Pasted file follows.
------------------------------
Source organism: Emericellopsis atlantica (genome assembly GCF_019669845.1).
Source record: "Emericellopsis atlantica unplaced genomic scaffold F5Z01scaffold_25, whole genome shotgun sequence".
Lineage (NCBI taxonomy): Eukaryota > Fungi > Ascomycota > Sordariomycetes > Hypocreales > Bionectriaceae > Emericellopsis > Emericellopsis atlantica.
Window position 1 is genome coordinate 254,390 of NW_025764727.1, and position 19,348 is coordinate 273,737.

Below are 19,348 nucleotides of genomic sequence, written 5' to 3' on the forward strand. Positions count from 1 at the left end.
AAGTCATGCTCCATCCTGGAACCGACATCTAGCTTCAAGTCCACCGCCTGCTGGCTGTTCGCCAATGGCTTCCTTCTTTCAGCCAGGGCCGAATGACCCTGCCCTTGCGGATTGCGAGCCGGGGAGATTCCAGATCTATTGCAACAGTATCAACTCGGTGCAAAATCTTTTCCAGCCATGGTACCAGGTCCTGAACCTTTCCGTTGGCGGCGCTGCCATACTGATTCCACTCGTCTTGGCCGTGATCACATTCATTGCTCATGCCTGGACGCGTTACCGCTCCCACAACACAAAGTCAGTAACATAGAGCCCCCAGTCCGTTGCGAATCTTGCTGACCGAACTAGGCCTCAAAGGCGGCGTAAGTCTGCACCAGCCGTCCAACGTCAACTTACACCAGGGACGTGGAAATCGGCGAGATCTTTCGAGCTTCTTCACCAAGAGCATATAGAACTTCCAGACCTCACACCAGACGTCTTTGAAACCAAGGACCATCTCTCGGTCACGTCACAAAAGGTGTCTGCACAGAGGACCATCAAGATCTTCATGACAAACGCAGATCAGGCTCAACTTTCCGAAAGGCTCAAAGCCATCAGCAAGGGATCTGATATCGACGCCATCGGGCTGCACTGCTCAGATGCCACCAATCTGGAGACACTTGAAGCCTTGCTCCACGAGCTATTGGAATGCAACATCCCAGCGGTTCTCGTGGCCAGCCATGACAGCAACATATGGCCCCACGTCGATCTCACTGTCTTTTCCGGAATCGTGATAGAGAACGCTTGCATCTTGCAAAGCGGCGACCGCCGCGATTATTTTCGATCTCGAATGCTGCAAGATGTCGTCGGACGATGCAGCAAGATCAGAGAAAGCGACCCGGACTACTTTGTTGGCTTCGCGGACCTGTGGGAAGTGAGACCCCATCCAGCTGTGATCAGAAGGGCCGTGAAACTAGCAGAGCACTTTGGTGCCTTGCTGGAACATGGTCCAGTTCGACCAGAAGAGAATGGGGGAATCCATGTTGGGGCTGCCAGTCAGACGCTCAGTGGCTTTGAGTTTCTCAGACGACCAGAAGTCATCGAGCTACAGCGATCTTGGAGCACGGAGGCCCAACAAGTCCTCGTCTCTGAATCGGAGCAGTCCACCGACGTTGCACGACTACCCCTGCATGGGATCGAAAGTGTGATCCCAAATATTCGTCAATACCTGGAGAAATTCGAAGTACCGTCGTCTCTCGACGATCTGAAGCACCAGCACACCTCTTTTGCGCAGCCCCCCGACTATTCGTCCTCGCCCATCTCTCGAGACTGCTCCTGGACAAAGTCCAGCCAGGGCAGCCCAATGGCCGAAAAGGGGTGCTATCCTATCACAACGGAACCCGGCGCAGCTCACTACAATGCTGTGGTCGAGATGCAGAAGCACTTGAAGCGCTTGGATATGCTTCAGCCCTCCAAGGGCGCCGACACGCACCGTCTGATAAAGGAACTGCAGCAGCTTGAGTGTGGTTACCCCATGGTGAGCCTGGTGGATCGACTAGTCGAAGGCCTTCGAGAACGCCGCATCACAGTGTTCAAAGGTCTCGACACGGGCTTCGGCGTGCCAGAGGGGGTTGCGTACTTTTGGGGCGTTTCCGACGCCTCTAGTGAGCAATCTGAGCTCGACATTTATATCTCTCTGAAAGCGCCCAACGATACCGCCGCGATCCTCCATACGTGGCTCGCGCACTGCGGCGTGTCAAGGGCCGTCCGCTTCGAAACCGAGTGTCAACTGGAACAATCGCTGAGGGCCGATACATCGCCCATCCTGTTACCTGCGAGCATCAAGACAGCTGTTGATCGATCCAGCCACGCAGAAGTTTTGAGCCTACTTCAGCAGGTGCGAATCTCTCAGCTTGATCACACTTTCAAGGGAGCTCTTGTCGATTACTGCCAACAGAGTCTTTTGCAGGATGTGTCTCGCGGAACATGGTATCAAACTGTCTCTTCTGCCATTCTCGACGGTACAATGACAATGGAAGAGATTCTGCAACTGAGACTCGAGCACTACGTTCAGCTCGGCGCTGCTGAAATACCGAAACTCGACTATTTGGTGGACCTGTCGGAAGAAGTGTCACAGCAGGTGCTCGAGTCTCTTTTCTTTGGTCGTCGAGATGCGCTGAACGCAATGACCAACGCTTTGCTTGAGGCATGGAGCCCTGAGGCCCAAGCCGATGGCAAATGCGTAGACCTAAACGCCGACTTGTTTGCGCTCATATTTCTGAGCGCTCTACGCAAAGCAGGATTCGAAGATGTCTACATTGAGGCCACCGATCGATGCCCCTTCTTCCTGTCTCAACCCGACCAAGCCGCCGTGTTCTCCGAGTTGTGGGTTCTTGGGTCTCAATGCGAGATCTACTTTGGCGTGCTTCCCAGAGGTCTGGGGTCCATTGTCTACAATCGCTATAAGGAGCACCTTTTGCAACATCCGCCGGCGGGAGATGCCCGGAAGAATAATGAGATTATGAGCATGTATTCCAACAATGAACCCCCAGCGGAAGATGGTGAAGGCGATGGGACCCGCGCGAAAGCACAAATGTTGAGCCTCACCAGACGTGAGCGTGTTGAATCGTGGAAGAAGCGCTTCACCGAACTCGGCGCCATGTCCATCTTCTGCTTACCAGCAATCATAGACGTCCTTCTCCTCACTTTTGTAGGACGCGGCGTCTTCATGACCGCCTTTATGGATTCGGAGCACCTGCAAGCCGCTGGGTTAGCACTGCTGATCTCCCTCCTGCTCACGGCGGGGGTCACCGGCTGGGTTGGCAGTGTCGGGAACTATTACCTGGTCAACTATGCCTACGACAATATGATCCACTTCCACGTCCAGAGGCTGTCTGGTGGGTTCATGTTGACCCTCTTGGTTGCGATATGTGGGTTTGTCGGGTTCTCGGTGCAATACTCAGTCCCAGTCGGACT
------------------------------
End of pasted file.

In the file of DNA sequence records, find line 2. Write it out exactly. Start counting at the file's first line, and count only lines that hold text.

Source record: "Emericellopsis atlantica unplaced genomic scaffold F5Z01scaffold_25, whole genome shotgun sequence".